Title says it all. Are questions about devices such as the new Commodore 64 Mini on topic here?

It seems like an interesting device, but mainly seems to be a C-64 emulator running on an ARM chip. And while the keyboard is there for aesthetics (ie: doesn’t work) one can hook up a basic USB keyboard to simplify keyboard data entry.

Since there are supposedly thousands of users still programming for the C-64 and—I assume—emulation plays some role in their workflow, would a dedicated hardware emulator like this be an on-topic subject here?

For example, SID programming is a thing for many C-64 enthusiasts. If I were to somehow start SID programming through the BASIC emulator on a Commodore 64 Mini, would it make sense for me to point out I am using such a device rather than a real C-64?

2 Answers 2


I don't see why not. We've had questions about software emulators and they've been well received. Questions about technicalities about the machine (like flashing it to do other things) wouldn't be on-topic, since it's only in scope as an emulator, but most questions would be fine.

  • 3
    Well put. To that end, I would suggest that questions like superuser.com/q/1343016/247927 would be off-topic as they are not about emulating retro machines but are about the modern architecture.
    – Chenmunka Mod
    Jul 26, 2018 at 18:28
  • 1
    @Chenmunka Good to know. Jul 27, 2018 at 1:49
  • 1
    @Chenmunka Too bad, that link no longer works. Do you got a copy, or could you tell about it's content.
    – Raffzahn
    Aug 27, 2018 at 21:24
  • @Raffzahn What CPU architecture is in the Commodore C64 mini?
    – wizzwizz4 Mod
    Aug 28, 2018 at 11:07
  • @wizzwizz4 AFAIK it's build with an Allwinner A20 SoC, which includes a dual core ARM Cortex A7 running Linux at ~1 GHz,including virtualizazion, a Mali GPU. Basicly is like a Bananna Pi in a C64 lookalike shell. The 8 bit Guy shows (an early) board in his review starting at minute 20: youtube.com/watch?v=GXXCj5kqPcM
    – Raffzahn
    Aug 28, 2018 at 11:30
  • @wizzwizz4 Here isa close up of the board: youtube.com/watch?v=3nas70YsEcE - it's effectivly just the A20, 256 MiB RAM, 256 MiB Flash and a system/power controller. So it's even less than a Banana Pi hardware wise.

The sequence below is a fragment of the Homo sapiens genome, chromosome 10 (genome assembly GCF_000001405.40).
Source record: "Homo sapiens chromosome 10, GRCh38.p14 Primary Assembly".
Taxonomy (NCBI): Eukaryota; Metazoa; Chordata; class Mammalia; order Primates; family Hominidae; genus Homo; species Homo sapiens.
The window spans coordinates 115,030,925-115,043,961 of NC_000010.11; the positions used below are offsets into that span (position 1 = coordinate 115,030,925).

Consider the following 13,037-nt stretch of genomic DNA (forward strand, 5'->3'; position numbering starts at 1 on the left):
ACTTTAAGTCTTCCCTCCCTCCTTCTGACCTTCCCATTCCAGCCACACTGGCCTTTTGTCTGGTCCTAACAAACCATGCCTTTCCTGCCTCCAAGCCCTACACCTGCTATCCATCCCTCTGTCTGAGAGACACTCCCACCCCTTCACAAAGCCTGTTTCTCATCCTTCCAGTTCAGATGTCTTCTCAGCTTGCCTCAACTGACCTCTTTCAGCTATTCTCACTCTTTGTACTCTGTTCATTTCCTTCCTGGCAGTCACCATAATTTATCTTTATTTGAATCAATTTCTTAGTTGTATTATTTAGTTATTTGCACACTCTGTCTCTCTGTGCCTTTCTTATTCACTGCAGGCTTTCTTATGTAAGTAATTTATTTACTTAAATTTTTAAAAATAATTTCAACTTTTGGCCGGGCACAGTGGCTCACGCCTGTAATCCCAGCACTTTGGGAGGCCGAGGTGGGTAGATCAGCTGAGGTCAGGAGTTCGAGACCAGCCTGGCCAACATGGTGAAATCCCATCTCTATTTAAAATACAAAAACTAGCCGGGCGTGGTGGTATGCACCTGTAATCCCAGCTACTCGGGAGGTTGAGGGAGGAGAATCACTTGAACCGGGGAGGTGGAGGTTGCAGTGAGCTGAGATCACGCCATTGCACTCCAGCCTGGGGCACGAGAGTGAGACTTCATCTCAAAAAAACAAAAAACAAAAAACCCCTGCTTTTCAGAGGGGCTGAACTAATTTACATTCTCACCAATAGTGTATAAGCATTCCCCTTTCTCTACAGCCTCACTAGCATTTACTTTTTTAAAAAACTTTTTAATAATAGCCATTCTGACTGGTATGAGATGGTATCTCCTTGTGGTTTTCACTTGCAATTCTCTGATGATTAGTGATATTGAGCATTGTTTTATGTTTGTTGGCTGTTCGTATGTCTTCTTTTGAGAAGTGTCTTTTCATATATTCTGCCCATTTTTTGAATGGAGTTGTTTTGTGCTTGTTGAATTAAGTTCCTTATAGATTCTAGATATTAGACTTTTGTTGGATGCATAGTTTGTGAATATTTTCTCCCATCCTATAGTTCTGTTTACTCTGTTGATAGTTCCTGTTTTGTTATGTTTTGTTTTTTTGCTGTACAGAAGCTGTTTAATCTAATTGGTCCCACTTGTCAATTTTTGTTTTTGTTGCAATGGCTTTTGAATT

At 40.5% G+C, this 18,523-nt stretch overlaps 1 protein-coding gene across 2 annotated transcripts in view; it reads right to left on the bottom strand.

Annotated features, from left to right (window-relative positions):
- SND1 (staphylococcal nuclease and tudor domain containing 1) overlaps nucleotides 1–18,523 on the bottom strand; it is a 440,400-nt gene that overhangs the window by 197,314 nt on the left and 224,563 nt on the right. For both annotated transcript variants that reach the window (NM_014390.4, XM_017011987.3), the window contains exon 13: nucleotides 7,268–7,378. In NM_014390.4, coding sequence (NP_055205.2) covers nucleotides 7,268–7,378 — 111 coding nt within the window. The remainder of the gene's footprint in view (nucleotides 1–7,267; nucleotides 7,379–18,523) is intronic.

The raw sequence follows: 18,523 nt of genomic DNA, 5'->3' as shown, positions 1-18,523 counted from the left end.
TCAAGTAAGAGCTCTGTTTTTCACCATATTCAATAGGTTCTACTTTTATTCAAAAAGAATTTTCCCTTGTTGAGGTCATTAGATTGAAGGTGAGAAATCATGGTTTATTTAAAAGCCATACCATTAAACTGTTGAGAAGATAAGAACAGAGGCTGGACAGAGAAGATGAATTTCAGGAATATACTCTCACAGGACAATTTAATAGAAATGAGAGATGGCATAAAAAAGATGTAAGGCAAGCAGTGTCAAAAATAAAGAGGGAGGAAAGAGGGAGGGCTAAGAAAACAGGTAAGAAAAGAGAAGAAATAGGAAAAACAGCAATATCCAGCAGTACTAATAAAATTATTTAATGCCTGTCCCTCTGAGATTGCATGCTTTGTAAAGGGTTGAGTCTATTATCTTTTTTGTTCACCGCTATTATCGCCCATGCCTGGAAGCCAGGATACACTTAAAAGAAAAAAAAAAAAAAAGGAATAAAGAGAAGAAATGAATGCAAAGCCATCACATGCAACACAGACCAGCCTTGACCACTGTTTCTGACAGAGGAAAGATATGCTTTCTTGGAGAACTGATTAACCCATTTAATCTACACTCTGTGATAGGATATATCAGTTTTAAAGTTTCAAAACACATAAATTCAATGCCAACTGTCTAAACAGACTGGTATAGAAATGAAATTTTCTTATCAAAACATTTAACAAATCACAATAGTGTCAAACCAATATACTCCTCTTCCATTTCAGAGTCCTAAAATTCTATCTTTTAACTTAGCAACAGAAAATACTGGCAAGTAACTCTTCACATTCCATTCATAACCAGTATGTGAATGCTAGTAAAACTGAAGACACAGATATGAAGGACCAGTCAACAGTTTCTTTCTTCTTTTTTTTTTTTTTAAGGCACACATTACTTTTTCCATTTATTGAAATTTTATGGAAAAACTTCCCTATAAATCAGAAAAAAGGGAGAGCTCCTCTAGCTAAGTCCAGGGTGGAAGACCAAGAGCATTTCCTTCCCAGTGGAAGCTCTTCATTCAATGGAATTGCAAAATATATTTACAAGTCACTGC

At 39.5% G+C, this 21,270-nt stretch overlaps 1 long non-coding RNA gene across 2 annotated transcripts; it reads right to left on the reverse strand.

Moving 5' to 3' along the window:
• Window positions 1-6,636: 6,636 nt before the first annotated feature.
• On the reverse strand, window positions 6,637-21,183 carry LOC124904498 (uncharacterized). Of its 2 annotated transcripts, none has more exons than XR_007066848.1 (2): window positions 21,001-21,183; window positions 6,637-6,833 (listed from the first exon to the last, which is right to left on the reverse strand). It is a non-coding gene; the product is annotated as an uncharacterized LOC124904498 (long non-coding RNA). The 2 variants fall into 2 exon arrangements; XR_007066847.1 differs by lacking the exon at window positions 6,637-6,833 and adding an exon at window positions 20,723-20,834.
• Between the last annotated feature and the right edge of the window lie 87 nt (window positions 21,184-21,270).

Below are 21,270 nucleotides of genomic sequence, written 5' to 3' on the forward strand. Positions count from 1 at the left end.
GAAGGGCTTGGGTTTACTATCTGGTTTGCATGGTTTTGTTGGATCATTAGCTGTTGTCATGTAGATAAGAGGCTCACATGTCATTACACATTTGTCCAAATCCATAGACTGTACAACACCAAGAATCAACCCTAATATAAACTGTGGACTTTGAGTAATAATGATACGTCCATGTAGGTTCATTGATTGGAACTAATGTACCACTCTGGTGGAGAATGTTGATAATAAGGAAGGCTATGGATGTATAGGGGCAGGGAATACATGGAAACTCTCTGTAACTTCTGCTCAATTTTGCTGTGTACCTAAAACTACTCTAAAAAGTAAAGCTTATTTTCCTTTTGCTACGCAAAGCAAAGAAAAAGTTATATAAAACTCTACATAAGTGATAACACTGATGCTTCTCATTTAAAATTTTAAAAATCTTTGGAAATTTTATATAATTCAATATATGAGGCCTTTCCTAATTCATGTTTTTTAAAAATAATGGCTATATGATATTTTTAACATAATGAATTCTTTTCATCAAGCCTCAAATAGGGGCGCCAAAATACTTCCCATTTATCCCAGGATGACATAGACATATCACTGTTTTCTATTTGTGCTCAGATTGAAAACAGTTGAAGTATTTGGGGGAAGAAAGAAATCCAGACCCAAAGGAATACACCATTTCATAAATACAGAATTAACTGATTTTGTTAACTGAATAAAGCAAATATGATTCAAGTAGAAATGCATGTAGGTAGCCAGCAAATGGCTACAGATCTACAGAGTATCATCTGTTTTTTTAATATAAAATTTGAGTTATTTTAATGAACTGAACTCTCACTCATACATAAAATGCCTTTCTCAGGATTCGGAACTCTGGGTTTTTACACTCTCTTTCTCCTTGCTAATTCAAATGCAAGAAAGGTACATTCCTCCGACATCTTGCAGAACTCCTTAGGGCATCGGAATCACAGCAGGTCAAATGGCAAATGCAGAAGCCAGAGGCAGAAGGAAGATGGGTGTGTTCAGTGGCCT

– Raffzahn
    Aug 28, 2018 at 11:34
  • @Raffzahn No, that's the title of the question... Sorry; I meant to add more content to the comment but forgot after uncovering that tidbit from my internet history.
    – wizzwizz4 Mod
    Aug 28, 2018 at 11:58
  • @wizzwizz4 Now I'm thruout confused :S
    – Raffzahn
    Aug 28, 2018 at 12:11
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    @Raffzahn "Too bad, that link no longer works. Do you got a copy, or could you tell about it's content." I found the title.
    – wizzwizz4 Mod
    Aug 28, 2018 at 12:31

I'm not realy sure why it should be on topic. It's a new hardware with a new software and just because it got put in a case that reminds of a C64, doesn't make a difference.

If we would accept it as on topic per se than we need to accept any modern hardware with any modern software as soon as some marketing guy puts a retro label on the box.

Having said that, there still may be questions that are RC related. For example when someone is trying to write programs within the original (i.e. emulated) environment, his questions could quite well fit RC, as there is no relevant difference between using this and the classic environment. I would like to call this 'Equivalent Questions' as the very same question could also come up with the original hard/software.

Another on topic issue may be hardware questions related to a potential use of old hardware with the new one (like an original 1541 with the mini-C64). At least for most of them. In fact, due the use of old hardware it's direct on-topic.

In contrast, a question of how the print-screen key of a PC keyboard connected works is clearly off-topic (just trying to make a case). Similar about configuration or management of the emulation software.

Keep in mind, RC is neiter a superuser/How-To for modern hardware nor classic.


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